Don't ask what the world needs. Ask what makes you come alive, and go do it, because what the world needs is people who have come alive - Howard Thurman

Life is a great exploration, and the largest territory to explore is the domain of the ideas. For those with inquisitive minds, the exploration never ends; there will always be new ideas, and, consequently, new discoveries to be made.

We can always unlearn something old and learn something new.

I wish you a joyful exploration full of exciting discoveries.


Explorer and Inspirer


I am starting this blog to document a little adventure: a bike ride on the Pacific Coast.

I’m Piero, the author.

I live in Florida with my wife and we have two wonderful sons who fill our lives with joy.

I am that type of guy who likes to examine life and spend great amounts of time in deep conversations about the great mysteries of existence. I guess this makes me a philosopher.

Although I like the saying, “life is a mystery to be lived, not an enigma to be solved,” I have to confess that the enigma keeps calling me back and seducing me.

I really don’t know what the transcendent purpose of life is, or even if such a thing as the ‘transcendent purpose of life’ really exists. But although I cannot know the answers, the inner craving to examine life — this desire to explore and find out why we are here, what life is about, what happened before birth, and what will happen after death, if anything — is alive and active within me.

I feel that Socrates, who said that “an unexamined life is not worth living,” was absolutely right. And because I want to live a life that is worth living, I have chosen to examine it.

Knowing that I am not alone in this pursuit has always encouraged me. I have always felt that I am in the company of many great explorers who preceded me on this quest, individuals such as the French anthropologist Claude Levi-Strauss who once said, “The scientific mind does not so much provide the right answers as ask the right questions.” I am not a scientist, this I know. But I also know that even though I will not be able to reach final answers, if I keep asking, I will, at least, refine the questions.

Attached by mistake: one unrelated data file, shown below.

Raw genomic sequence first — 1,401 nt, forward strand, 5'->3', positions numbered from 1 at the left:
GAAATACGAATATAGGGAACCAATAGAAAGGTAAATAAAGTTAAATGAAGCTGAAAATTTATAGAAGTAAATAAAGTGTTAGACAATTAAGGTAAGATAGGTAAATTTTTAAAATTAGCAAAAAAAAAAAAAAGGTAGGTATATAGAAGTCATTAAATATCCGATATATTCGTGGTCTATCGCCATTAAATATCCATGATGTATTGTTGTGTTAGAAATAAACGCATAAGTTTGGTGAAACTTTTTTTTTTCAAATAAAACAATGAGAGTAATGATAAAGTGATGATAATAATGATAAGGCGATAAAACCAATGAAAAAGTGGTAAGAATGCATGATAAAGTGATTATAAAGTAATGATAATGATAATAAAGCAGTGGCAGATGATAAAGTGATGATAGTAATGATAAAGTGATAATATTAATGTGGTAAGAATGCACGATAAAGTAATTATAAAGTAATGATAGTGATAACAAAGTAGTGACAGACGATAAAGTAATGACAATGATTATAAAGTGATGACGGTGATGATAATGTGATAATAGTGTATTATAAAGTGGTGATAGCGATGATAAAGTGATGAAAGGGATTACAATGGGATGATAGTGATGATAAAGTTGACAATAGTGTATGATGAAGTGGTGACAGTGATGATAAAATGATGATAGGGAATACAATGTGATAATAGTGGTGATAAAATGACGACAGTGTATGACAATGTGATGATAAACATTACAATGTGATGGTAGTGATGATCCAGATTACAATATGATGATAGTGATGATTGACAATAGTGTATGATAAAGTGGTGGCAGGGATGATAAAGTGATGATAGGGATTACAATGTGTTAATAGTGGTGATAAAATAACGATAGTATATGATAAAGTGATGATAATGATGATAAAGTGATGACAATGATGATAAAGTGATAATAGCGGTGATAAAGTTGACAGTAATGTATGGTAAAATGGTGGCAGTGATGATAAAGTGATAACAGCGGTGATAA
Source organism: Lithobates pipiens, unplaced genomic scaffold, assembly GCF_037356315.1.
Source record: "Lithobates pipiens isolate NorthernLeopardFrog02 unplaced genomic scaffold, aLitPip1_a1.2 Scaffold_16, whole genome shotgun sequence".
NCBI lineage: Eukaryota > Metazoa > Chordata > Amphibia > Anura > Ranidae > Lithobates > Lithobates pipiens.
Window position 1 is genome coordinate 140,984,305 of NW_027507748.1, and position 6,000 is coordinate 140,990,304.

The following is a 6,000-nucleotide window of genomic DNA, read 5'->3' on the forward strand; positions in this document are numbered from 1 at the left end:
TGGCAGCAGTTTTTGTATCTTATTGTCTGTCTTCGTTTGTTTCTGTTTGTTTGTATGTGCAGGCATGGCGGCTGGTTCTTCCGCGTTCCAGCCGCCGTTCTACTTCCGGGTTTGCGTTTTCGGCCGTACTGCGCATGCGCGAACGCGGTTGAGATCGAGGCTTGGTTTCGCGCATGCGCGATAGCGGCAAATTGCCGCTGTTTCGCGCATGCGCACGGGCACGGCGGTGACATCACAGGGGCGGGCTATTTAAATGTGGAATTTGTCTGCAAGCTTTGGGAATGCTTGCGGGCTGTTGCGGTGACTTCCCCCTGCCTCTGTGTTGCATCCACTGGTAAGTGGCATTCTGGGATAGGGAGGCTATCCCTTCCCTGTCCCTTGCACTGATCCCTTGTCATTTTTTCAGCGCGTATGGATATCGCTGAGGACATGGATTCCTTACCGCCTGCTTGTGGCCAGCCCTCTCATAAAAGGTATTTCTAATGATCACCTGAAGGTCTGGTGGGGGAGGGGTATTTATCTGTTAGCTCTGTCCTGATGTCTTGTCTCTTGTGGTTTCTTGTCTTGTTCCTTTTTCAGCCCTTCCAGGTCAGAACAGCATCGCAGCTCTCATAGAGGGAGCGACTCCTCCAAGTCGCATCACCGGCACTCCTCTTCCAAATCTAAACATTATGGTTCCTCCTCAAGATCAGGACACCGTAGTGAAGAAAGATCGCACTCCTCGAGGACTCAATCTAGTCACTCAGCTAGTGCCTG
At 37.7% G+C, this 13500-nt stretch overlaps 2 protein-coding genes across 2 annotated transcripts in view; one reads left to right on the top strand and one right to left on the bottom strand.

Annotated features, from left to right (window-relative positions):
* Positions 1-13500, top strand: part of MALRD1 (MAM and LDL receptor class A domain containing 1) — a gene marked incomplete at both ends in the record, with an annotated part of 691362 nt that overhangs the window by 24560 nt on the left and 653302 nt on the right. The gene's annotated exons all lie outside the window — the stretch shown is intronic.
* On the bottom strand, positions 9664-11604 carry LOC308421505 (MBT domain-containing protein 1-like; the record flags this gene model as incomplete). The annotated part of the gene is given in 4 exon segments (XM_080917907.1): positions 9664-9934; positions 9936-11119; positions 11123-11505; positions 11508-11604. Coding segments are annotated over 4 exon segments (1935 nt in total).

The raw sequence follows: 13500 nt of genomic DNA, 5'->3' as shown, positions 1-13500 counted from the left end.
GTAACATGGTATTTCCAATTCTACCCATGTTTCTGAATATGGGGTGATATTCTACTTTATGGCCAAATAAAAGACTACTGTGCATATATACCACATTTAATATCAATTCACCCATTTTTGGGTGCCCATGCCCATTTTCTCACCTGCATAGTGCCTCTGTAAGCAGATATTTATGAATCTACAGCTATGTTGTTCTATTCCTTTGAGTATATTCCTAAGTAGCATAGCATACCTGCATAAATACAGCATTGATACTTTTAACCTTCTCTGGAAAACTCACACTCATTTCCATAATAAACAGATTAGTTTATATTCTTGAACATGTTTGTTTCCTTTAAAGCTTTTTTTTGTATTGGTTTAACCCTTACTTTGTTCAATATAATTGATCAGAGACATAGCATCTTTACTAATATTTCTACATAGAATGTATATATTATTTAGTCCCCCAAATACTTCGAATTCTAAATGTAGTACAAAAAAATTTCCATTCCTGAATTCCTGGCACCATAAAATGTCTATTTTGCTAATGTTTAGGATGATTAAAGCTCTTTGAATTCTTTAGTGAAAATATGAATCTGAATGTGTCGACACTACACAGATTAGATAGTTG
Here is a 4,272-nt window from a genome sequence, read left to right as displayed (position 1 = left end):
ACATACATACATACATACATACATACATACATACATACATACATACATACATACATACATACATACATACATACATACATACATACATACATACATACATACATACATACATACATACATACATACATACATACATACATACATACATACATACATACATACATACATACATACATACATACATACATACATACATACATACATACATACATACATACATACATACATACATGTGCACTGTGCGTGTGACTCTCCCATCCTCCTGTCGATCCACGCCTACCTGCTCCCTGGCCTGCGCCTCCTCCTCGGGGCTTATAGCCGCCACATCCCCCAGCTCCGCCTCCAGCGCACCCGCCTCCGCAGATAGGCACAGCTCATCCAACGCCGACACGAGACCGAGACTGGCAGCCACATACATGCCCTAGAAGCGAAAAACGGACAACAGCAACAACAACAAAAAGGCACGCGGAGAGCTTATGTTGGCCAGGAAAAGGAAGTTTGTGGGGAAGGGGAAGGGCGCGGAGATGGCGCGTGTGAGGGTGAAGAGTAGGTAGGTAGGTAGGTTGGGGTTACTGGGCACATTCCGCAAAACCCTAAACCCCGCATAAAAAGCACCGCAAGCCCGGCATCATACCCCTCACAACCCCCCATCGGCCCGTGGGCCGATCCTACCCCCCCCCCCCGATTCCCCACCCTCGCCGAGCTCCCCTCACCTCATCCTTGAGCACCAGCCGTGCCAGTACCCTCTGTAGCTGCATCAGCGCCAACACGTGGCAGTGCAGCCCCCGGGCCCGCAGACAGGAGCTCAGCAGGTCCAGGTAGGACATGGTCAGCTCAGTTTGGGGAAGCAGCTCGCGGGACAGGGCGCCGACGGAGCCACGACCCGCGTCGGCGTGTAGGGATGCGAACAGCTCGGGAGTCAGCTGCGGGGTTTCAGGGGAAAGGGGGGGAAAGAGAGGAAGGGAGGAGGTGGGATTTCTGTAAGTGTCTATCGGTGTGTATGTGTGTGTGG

Who am I? Well, here we go… there are so many right answers for this question!

I know who I am… and at the same time I don’t. Let’s say that I know who I aspire to be: an Explorer and an Inspirer. I aspire to explore and to inspire before I expire.

Welcome to my blog.

If you want to know a little bit more about me, check my site


"Life is like a box of chocolates. You never know what you're gonna get."

The Way


Number 1 – Well, I guess it all started with the health scare. I woke up with this thing in my throat and I thought, “This is it! I am going to die!” I completely freaked out. Until hearing the doctor say that I was OK, I had miserable days, living in fear… fear of dying.

Number 2 – Then, with this renewed awareness of impending death, came the urge to take action. I went back to my “bucket list,” and there it was, Item # 1 – “Hike the Appalachian Trail, or the Swiss Alps during summer, or do some other walking meditation. Meet wise teachers, have new insights, and grow.”

Number 3 – Then I watched the movie “The Way” directed by Emilio Estevez, with his father, Martin Sheen, in the leading role. In the movie, the son invites his father to walk with him the Camino de Santiago (“The Way of St. James”), a long and popular pilgrimage route that goes from the south of France, through the north of Spain, to the city of Santiago de Compostela. The father rejects the invitation based on the important and urgent things he believes he has to do, the responsibilities that, in his mind, don’t allow him to take time off and live a carefree life. A few days later he receives a call informing that his son has died in a tragic accident. He goes to France to retrieve the body but rather than return home, he decides to embark on the pilgrimage to honor his son’s desire to finish the journey, carrying his son’s ashes with him along The Way. The pilgrimage, and with it, the time to examine life, has a profound impact on him.

Needless to say that the movie had a huge impact on me. I said to myself, “It is time!”

Number 4 – Then there was Free-Spirit-Steve, my friend, who continues to open my eyes to possibilities. He had recently taken time off and lived his adventure, riding a bike, solo, through beautiful Colorado.

Put these things together, and a few more, and, somehow, here I am. I am not going to walk, but I will be biking. I am not going to hit the Appalachian Trail or the Swiss Alps (at least, not this time), but I will be on the Pacific Coast Bike Route soon. I am embarking on my first solo self-supported bike ride from Portland , OR, to San Francisco, CA, and I plan to share this experience with you.

Wish me luck!

Training in Mount Dora with Steve's Windsor Touring Bike (without panniers) Getting used to long rides before the longer ride. Life is Good!